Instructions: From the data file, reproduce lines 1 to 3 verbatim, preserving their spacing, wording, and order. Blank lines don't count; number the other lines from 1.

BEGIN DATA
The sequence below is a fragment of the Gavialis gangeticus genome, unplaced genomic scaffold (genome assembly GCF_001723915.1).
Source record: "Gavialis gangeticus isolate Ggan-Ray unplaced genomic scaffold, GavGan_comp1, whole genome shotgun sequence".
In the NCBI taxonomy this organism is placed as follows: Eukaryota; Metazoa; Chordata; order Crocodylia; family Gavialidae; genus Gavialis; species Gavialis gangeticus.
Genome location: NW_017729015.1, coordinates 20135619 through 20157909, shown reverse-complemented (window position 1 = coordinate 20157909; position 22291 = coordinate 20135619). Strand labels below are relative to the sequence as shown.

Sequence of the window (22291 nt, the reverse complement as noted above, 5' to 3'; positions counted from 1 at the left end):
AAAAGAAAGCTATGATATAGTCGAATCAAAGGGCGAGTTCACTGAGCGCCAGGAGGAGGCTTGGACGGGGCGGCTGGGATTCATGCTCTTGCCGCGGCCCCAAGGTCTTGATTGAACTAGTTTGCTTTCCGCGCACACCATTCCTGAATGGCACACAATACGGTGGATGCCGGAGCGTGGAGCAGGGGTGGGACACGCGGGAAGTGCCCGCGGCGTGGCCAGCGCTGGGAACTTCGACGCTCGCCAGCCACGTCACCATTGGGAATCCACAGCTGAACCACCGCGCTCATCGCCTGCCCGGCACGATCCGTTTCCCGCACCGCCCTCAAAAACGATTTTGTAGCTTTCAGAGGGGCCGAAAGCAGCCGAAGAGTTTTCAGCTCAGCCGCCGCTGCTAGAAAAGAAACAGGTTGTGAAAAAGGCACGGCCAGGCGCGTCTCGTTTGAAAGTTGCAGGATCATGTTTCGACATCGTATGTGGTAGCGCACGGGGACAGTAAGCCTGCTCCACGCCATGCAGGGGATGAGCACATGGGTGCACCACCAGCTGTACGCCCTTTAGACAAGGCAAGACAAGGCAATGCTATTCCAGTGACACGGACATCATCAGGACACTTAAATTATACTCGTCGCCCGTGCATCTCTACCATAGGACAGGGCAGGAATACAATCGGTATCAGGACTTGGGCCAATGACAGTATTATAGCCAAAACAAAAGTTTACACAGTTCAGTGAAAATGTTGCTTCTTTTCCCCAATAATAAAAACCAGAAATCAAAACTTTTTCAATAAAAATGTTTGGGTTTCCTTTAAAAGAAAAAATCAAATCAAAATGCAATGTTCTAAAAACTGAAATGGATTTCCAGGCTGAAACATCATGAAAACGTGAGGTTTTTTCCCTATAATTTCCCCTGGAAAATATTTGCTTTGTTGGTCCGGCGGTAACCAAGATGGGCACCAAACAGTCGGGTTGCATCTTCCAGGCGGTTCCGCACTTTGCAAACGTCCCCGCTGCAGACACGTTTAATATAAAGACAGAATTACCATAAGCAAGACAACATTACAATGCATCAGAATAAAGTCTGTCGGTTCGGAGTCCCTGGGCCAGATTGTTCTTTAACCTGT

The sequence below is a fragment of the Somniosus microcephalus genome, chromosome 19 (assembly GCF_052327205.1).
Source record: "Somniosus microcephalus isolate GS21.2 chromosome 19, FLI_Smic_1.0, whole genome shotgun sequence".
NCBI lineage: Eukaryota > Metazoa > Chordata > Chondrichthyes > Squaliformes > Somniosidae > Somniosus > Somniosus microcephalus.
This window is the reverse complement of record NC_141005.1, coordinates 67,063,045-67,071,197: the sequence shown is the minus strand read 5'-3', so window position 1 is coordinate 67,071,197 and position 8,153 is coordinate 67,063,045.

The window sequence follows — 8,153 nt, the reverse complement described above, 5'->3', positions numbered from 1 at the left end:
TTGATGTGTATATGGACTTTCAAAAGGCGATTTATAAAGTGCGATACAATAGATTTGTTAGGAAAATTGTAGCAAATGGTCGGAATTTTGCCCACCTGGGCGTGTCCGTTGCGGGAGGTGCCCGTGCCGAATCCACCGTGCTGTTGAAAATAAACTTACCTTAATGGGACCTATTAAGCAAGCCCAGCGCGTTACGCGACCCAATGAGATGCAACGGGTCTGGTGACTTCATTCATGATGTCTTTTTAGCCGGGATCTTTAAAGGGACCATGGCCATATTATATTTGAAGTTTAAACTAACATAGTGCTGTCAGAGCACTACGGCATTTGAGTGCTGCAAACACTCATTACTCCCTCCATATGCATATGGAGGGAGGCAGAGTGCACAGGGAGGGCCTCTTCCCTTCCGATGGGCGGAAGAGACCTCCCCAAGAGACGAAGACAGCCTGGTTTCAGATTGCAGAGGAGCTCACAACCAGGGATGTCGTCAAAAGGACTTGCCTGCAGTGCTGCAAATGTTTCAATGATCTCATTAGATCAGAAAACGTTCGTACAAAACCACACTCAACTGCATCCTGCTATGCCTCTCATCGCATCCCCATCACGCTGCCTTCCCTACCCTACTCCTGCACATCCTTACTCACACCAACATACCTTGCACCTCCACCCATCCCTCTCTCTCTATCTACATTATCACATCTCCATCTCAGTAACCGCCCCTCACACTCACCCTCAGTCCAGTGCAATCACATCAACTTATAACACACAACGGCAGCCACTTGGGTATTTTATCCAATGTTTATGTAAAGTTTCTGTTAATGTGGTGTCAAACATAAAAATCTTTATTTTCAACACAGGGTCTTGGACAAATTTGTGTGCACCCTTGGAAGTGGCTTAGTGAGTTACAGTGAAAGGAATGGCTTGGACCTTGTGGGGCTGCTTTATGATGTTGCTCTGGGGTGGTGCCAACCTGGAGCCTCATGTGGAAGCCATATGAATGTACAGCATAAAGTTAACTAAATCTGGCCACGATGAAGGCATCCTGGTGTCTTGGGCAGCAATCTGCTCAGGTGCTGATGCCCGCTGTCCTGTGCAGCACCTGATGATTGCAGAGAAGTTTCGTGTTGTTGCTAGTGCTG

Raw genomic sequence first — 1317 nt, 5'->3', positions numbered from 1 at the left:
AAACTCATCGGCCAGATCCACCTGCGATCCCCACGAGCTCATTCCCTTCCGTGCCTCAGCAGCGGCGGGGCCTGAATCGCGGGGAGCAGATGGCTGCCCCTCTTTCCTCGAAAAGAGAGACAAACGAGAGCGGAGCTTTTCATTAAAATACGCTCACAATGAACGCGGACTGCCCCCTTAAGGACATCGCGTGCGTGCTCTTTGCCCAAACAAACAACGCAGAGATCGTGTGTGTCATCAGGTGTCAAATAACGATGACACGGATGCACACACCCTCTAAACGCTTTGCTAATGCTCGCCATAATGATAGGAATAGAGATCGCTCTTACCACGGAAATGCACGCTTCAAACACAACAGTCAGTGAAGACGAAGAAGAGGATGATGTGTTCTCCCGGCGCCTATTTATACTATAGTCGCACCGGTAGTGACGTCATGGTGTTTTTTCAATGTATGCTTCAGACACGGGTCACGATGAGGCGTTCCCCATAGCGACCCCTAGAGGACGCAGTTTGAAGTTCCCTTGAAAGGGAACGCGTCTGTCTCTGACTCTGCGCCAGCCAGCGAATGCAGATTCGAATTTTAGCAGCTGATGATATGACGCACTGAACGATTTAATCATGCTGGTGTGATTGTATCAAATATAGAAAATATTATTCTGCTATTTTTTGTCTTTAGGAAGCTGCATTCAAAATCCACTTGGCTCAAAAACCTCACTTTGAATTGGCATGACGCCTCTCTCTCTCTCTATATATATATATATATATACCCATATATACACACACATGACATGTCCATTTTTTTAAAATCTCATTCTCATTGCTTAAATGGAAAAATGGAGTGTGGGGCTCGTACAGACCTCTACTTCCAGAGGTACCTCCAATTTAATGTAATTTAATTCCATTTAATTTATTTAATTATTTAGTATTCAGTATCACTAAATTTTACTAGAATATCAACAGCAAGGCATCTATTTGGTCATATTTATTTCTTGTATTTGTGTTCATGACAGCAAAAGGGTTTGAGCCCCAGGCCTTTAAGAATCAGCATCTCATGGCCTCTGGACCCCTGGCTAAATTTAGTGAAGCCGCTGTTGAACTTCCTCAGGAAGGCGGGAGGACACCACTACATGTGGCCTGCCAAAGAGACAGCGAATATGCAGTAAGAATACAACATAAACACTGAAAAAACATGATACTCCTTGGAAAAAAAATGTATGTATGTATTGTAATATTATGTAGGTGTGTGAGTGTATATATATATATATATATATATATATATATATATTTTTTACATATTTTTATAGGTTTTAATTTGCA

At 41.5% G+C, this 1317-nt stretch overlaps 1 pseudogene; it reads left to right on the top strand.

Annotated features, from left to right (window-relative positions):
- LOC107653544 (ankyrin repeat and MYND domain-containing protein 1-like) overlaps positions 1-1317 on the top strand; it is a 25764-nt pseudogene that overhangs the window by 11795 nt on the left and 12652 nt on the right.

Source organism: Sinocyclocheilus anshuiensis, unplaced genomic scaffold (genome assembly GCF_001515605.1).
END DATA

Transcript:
The sequence below is a fragment of the Gavialis gangeticus genome, unplaced genomic scaffold (genome assembly GCF_001723915.1).
Source record: "Gavialis gangeticus isolate Ggan-Ray unplaced genomic scaffold, GavGan_comp1, whole genome shotgun sequence".
In the NCBI taxonomy this organism is placed as follows: Eukaryota; Metazoa; Chordata; order Crocodylia; family Gavialidae; genus Gavialis; species Gavialis gangeticus.